The neighborhoods may look the same, but they definitely will not feel the same. I lived in Davis from the late 1970s to around 2005I can tell you that walking around Old North Davis, Downtown, Old East Davis and Village Homes in the 1980s and early 1990s was not the same as it is today. As for the late 1970s, the city was far different than it is now.

    The notion that purportedly unique characteristics of Davis can be preserved by sharply limiting or prohibiting growth has the practical effect of turning the city into a museum, a place increasingly separated from the vibrance of the world outside of it.

    But then, maybe that’s what Davis residents want, and, maybe even one of the reasons why Davis homes are priced higher than ones in Sacramento. As Hollywood has long known, nostalgia definitely sells.

    –Richard Estes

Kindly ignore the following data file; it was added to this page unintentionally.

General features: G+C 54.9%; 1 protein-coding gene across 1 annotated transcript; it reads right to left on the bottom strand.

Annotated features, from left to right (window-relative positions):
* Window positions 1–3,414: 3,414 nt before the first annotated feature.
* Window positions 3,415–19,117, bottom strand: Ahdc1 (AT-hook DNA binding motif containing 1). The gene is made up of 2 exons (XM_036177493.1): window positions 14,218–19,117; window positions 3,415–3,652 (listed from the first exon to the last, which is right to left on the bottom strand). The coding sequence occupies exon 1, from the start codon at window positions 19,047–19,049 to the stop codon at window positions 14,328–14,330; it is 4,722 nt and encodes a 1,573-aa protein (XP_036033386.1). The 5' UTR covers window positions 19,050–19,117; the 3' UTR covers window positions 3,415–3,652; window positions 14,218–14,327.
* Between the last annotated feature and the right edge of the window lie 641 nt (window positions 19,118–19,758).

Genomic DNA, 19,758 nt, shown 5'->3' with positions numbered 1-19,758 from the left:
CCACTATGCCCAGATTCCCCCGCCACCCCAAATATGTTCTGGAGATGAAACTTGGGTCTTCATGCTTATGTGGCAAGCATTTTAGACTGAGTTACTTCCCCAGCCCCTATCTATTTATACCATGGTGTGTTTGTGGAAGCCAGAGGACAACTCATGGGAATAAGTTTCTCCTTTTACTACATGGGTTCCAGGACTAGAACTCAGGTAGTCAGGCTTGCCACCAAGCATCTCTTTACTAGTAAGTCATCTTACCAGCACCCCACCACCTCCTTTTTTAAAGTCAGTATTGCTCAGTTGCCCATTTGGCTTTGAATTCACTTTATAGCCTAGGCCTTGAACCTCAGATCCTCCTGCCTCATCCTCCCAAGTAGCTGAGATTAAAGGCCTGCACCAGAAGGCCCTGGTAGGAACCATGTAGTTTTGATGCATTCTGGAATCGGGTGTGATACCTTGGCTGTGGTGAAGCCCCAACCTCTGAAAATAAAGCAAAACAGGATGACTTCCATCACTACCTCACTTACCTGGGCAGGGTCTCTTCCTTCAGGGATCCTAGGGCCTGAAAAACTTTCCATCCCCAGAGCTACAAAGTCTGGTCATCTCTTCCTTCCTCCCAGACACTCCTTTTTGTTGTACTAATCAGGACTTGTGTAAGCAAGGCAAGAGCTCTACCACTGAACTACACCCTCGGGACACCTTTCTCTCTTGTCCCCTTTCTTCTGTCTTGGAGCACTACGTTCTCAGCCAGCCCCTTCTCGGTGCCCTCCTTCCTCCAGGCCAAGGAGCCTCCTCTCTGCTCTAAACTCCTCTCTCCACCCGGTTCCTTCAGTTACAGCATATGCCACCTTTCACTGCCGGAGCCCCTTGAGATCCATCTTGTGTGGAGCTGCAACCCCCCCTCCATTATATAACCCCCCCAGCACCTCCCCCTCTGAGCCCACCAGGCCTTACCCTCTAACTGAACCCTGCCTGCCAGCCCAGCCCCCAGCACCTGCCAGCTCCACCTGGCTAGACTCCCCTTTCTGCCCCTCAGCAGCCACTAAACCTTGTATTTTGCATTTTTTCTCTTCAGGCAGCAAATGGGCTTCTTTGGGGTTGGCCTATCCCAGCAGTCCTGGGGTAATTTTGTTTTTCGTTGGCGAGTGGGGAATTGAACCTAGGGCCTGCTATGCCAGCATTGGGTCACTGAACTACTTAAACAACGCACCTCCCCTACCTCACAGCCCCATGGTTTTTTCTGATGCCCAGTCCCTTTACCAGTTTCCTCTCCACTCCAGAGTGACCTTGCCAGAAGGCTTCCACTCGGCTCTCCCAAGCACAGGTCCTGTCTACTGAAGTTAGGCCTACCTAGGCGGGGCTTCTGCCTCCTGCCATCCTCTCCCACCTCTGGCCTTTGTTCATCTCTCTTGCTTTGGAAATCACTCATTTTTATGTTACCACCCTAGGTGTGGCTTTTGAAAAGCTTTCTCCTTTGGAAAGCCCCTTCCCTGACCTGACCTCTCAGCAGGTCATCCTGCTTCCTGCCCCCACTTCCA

94. Richard

    The reason many people focus on numbers here is that math matters. The more people you put into town, the more it is going to change, sometimes in detrimental ways. There has to be a cost involving if you turn Davis from a city of 60 some odd thousan to a city of 90 thousand, 120 thousand, more. Vacaville and Fairfield and Elk Grove are very different types of towns than Davis. Rob Roy is right, we are in danger of becoming any town USA.

    I guess I just do not agree with you if I walk in the neighborhood next to the university that that has the same feel as being in Mace Ranch or Wildhorse. Old North Davis. Old East Davis. Village Homes. It is not just mature vegetation. It is not just about housing architecture or design. There is a tangible feel in the core of town that makes Davis unique. And many of us who have lived here for a long time want to keep that.

    The nostalgic sentiment here is understandable, and correct in some aspects, but ultimately naive.

    Davis will change whether it grows or not.